POL 309-800, International Law
SUNY Oswego | Spring 2021
Dr. Craig Warkentin
Ch. 7, International Legal Personality: States, International Organizations, Non-State Groups, Individuals, and Multi-National Corporations (335-361)
Articulate and discuss accepted legal requirements for statehood.
Recognize the legal bases for secession and self-determination.
Distinguish recognition of states from recognition of governments.
Describe a state's capacity to espouse claims on its citizens' behalf.
right of self-determination (341)
How do we know a state when we see one? Is Palestine a state? Is Kosovo? Is Taiwan? Explain your answers.
Could African-Americans legally secede from the U.S. if they all lived in one (U.S.) state? Why or why not?
Does it make sense that the right to secede is determined largely by the existing state's domestic law? Why?
How does recognition, or nonrecognition, affect a state's status? Given your answer, what should Taiwan do?
When might a citizen ask the U.S. to take up a claim on their behalf? When might the U.S. do so? Explain.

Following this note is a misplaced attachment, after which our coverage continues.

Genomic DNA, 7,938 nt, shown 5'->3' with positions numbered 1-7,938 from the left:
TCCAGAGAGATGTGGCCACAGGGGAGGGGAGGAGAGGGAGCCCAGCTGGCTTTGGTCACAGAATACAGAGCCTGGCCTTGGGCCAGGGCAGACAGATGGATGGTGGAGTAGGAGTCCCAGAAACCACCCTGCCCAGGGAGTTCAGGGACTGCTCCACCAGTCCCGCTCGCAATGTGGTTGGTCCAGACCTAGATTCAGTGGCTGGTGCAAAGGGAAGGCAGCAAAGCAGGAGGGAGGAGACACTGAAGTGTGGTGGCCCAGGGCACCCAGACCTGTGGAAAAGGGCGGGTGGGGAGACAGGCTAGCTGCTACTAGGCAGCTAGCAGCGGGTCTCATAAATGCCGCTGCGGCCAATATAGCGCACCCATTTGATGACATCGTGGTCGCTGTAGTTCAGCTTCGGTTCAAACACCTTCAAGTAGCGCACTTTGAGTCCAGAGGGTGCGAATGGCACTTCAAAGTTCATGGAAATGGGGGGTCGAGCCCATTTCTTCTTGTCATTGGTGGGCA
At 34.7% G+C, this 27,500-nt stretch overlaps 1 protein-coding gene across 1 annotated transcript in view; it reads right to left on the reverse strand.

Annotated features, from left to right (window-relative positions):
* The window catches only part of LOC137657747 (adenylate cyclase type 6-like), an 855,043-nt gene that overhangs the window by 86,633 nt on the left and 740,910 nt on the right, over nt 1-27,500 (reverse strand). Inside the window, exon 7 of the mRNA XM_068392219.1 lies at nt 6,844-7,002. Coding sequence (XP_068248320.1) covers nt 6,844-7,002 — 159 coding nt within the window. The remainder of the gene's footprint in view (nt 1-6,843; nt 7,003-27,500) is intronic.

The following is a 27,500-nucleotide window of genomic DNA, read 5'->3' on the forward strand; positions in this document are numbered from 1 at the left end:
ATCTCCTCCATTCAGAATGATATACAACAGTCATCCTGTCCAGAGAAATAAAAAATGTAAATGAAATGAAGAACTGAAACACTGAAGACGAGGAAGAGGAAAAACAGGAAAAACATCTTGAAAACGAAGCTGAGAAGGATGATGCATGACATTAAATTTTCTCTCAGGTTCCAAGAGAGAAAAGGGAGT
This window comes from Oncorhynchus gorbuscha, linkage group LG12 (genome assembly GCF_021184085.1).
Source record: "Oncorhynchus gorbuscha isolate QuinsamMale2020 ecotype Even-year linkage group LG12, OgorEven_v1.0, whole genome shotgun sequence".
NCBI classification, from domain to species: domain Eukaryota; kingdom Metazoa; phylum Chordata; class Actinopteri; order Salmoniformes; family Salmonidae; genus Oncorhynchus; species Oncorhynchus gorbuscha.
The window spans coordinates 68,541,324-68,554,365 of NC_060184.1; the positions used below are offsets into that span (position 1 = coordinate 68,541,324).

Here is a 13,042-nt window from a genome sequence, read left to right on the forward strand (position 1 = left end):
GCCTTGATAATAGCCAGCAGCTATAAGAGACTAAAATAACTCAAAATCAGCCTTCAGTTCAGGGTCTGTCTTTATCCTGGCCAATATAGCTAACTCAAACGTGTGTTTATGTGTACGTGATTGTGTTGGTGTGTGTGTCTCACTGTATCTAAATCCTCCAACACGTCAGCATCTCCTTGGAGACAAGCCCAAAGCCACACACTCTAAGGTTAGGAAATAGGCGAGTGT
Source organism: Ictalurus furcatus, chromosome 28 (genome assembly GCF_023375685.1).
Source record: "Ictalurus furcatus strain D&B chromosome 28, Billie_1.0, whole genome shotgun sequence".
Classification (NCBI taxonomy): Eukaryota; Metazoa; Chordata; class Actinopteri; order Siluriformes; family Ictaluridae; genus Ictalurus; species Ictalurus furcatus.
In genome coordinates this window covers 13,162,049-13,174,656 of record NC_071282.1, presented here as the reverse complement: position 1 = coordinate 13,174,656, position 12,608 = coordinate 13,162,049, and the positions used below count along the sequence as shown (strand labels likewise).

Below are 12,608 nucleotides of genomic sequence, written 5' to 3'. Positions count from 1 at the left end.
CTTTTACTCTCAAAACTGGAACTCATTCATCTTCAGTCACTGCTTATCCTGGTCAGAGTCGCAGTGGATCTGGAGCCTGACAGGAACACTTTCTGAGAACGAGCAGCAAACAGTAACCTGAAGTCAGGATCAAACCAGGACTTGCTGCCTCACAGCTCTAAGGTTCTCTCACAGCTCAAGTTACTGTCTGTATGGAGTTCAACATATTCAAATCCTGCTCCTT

Was the Nottebohm court right to rely on "real and effective" connections rather than a factual one? Why?
How would you make a (strong) case for your relationship to the U.S. (or your home country)? Be specific.
In what circumstances did the Canadian Supreme Court conclude that "a people" had a right to unilateral secession from a state under international law?
What guidance did the Court give on the meaning of "peoples"?
What do you understand the Court to mean by the "effectivity principle"
Would a wider acceptance of the right to secession lead to political instab ility or help to preent the bloodshed of civil war?
Did the Court rule that Liechtenstein had illegally conferred citizenship on Nottebohm?
Why were Nottebohm's links with Liechtenstein insufficient to require Guatemala to recognize his Liechtensteinian nationality for the purposes of presenting an international claim before the Court?
If Nottebohm had possessed property in Switzerland (also a neutral country in World War II) but had never lived there, would the Court have ruled the same way if Liechtenstein presented a claim against Switzerland?
If this case had not arisen in the context of wartime allegiances, do you think the Court would have ruled the same way?